Nextant Debuts 400XTi at EBACE

 - May 20, 2013, 11:30 AM
Nextant has brought the first production 400XTi to EBACE to showcase the numerous improvements made to the type. (Photo: Mark Wagner)

Nextant Aerospace has chosen EBACE to launch the 400XTi (the ‘i’ stands for innovation), the latest evolution of the remanufactured light business jet. Compared to the 400XT, the new version introduces a number of improvements, including an all-new cabin that offers more space and reduced noise.

Since it gained certification in late 2011, the Nextant 400XT has proved popular as operators have come to realize that a factory-fresh light business jet with the latest features and class-leading operating economics is available for less than $5 million, around 50 percent of the cost of comparable new-build types. “The price point of the light jet had just got way out of whack with where it should be,” commented Jay Heublein, v-p global sales and marketing, adding that the Nextant 400XT “can go anywhere point-to-point in Europe with the lowest operating costs.”

Hit hard by the economic downturn, the continent is an important market for the remanufactured jet. “We see our jet as built for Europe,” said Sean McGeough, Nextant’s president. “Between 2008 and 2012, 410 entry-level aircraft were delivered to Europe, a rise of 14 percent compared to the previous four years.”

Nextant’s 400XT is a completely reworked Beechjet/Hawker 400A/XP with new fuel-efficient Williams FJ44-3AP engines replacing the original range-limiting Pratt & Whitney JT15D-5s, aerodynamic improvements to the nacelles and pylons and many other enhancements. The jets are zero-lifed during an exhaustive 6,000-man-hour renewal/overhaul process and have a full two-year warranty (three for the engines), which can be extended to five years as an option.

To reinforce the improvements made by the 400XT and to extend its popularity, Nextant has now introduced the XTi enhancements, and all new aircraft will be finished to this standard. During initial work with the 400XT the company’s engineers realized that there were numerous voids within the original cabin space. Consequently, an all-new composite interior shell was designed to make better use of the internal volume. The result is a cabin that adds three inches of width at shoulder level, and 2.5 inches more height.

Working with a third party, Nextant has also devised an innovative noise-insulation package. The entirely passive solution reduces the already low noise levels at FL410 by 9 dB to around 65 to 66 dB, an unprecedented low noise level for this class of aircraft, which typically exhibit ambient noise levels of around 81 to 83 dB.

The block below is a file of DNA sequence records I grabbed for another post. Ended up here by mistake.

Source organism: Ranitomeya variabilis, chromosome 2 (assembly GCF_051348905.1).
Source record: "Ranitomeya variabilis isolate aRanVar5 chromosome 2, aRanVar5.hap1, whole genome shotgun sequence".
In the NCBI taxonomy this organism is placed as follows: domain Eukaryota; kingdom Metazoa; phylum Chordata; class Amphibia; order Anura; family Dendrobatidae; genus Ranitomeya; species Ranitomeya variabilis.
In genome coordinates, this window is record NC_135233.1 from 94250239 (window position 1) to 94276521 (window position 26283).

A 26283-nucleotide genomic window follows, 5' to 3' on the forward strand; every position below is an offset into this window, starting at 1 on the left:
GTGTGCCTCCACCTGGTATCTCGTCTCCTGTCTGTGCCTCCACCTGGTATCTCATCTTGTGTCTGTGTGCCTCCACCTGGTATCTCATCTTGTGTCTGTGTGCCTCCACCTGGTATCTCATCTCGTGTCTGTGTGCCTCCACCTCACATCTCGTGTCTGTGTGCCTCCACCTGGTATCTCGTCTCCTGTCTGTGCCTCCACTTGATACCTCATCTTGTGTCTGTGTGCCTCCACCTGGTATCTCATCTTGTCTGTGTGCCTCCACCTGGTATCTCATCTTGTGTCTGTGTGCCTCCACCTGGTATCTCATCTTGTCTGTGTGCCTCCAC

There have been improvements on the flight deck, too, with the removal of the last elements of instrumentation from the original aircraft and a transition to a dark cockpit concept with an L-3 Avionics three-in-one digital standby display between the main screens. The Rockwell Collins Pro Line 21 flight deck is fitted alongside new LED warning displays from Luma Technologies. The original three lead-acid instrument standby batteries have been exchanged for two Mid-Continent True Blue Power MD835 lithium-ion units, resulting in a 16-pound weight savings and an extension of the routine inspection cycle from 90 days to two years.

From the outside the most obvious change is the installation of Nextant-designed drag-reducing “shark fin” winglets that further enhance performance. The 400XTi is shortly to gain an option for a Safe Flight autothrottle, which can also be retrofitted to earlier aircraft. The system will not only reduce pilot workload and provide AOA minimum speed protection, but could also net a 3- to 7-percent fuel saving on an average flight.

To support the growing Nextant fleet the company has put in place a global support network, including partnerships with Jet Aviation, Marshall Aerospace and NAC. In addition, Jet Aviation here at Geneva has been appointed as an authorized Nextant service center. In the near future new service centers are to open in the Middle East, Australia, China and India. Although Beechcraft, as OEM and holder of the type certificate, has stated that it will not support the 400XT/XTi, Nextant said that it is fully able to support the aircraft through its own network. The company has partnered with Aerospace Products International to provide a global parts distribution service.

To date, Nextant has delivered twenty-eight 400XTs to customers in six countries, with many more orders contributing to a healthy $175 million backlog. Here at EBACE the company announced that Aviators India is acquiring three 400XT is to be used as air ambulances alongside helicopters. Not only does this represent the first sale to India, for which Aviators will also become the local sales agent, but also the first use of the 400XTi in a special-mission application.

Nextant views the 400XTi as just the start of a family of aircraft as it hopes to move into the medium and heavy categories. The company is currently studying three aircraft types to be the platform for its next product. Speaking at EBACE, McGeough did not rule in or out the possibility of another Hawker jet, but confirmed that the Hawker 4000 and Premier (for which the type certificates are for sale) had earlier been looked at, but had been rejected.

In the meantime, market research consultant Argus has been engaged to conduct customer surveys to drive the selection of which platform Nextant will choose for its next product. The company expects to make that announcement at the NBAA show in October.